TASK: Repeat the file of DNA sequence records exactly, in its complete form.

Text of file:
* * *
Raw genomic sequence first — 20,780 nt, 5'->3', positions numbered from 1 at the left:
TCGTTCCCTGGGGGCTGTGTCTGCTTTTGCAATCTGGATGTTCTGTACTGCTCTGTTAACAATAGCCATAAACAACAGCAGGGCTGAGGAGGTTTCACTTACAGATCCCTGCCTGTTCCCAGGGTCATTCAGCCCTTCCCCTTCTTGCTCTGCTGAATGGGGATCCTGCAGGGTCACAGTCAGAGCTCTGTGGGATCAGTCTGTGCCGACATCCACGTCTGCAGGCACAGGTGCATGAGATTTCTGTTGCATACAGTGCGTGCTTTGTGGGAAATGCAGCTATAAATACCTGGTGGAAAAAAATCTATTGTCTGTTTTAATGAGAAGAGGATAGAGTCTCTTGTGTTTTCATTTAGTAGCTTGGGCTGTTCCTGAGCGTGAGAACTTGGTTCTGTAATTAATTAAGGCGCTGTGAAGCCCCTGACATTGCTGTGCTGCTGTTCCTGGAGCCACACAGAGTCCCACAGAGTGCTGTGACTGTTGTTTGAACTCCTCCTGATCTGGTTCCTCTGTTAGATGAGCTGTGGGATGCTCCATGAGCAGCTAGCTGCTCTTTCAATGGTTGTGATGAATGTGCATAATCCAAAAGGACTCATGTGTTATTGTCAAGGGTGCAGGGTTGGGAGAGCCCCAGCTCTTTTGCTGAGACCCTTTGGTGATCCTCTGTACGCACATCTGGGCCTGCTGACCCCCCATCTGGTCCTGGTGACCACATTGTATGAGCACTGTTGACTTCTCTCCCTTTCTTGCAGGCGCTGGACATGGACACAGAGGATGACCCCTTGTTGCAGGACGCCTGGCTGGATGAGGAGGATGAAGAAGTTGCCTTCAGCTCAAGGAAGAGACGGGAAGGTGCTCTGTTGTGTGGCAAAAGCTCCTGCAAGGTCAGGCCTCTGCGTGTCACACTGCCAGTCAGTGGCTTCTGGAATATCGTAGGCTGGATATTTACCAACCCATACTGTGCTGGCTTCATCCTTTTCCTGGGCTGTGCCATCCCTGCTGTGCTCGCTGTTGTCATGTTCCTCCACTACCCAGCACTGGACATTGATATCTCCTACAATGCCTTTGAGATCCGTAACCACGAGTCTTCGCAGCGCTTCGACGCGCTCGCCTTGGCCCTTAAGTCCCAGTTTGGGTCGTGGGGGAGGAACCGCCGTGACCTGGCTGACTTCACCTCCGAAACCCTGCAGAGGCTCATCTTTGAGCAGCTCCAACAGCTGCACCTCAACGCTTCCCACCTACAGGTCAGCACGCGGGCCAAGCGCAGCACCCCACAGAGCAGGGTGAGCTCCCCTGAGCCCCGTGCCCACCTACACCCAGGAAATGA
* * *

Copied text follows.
Raw genomic sequence first — 20,780 nt, 5'->3', positions numbered from 1 at the left:
TCGTTCCCTGGGGGCTGTGTCTGCTTTTGCAATCTGGATGTTCTGTACTGCTCTGTTAACAATAGCCATAAACAACAGCAGGGCTGAGGAGGTTTCACTTACAGATCCCTGCCTGTTCCCAGGGTCATTCAGCCCTTCCCCTTCTTGCTCTGCTGAATGGGGATCCTGCAGGGTCACAGTCAGAGCTCTGTGGGATCAGTCTGTGCCGACATCCACGTCTGCAGGCACAGGTGCATGAGATTTCTGTTGCATACAGTGCGTGCTTTGTGGGAAATGCAGCTATAAATACCTGGTGGAAAAAAATCTATTGTCTGTTTTAATGAGAAGAGGATAGAGTCTCTTGTGTTTTCATTTAGTAGCTTGGGCTGTTCCTGAGCGTGAGAACTTGGTTCTGTAATTAATTAAGGCGCTGTGAAGCCCCTGACATTGCTGTGCTGCTGTTCCTGGAGCCACACAGAGTCCCACAGAGTGCTGTGACTGTTGTTTGAACTCCTCCTGATCTGGTTCCTCTGTTAGATGAGCTGTGGGATGCTCCATGAGCAGCTAGCTGCTCTTTCAATGGTTGTGATGAATGTGCATAATCCAAAAGGACTCATGTGTTATTGTCAAGGGTGCAGGGTTGGGAGAGCCCCAGCTCTTTTGCTGAGACCCTTTGGTGATCCTCTGTACGCACATCTGGGCCTGCTGACCCCCCATCTGGTCCTGGTGACCACATTGTATGAGCACTGTTGACTTCTCTCCCTTTCTTGCAGGCGCTGGACATGGACACAGAGGATGACCCCTTGTTGCAGGACGCCTGGCTGGATGAGGAGGATGAAGAAGTTGCCTTCAGCTCAAGGAAGAGACGGGAAGGTGCTCTGTTGTGTGGCAAAAGCTCCTGCAAGGTCAGGCCTCTGCGTGTCACACTGCCAGTCAGTGGCTTCTGGAATATCGTAGGCTGGATATTTACCAACCCATACTGTGCTGGCTTCATCCTTTTCCTGGGCTGTGCCATCCCTGCTGTGCTCGCTGTTGTCATGTTCCTCCACTACCCAGCACTGGACATTGATATCTCCTACAATGCCTTTGAGATCCGTAACCACGAGTCTTCGCAGCGCTTCGACGCGCTCGCCTTGGCCCTTAAGTCCCAGTTTGGGTCGTGGGGGAGGAACCGCCGTGACCTGGCTGACTTCACCTCCGAAACCCTGCAGAGGCTCATCTTTGAGCAGCTCCAACAGCTGCACCTCAACGCTTCCCACCTACAGGTCAGCACGCGGGCCAAGCGCAGCACCCCACAGAGCAGGGTGAGCTCCCCTGAGCCCCGTGCCCACCTACACCCAGGAAATGA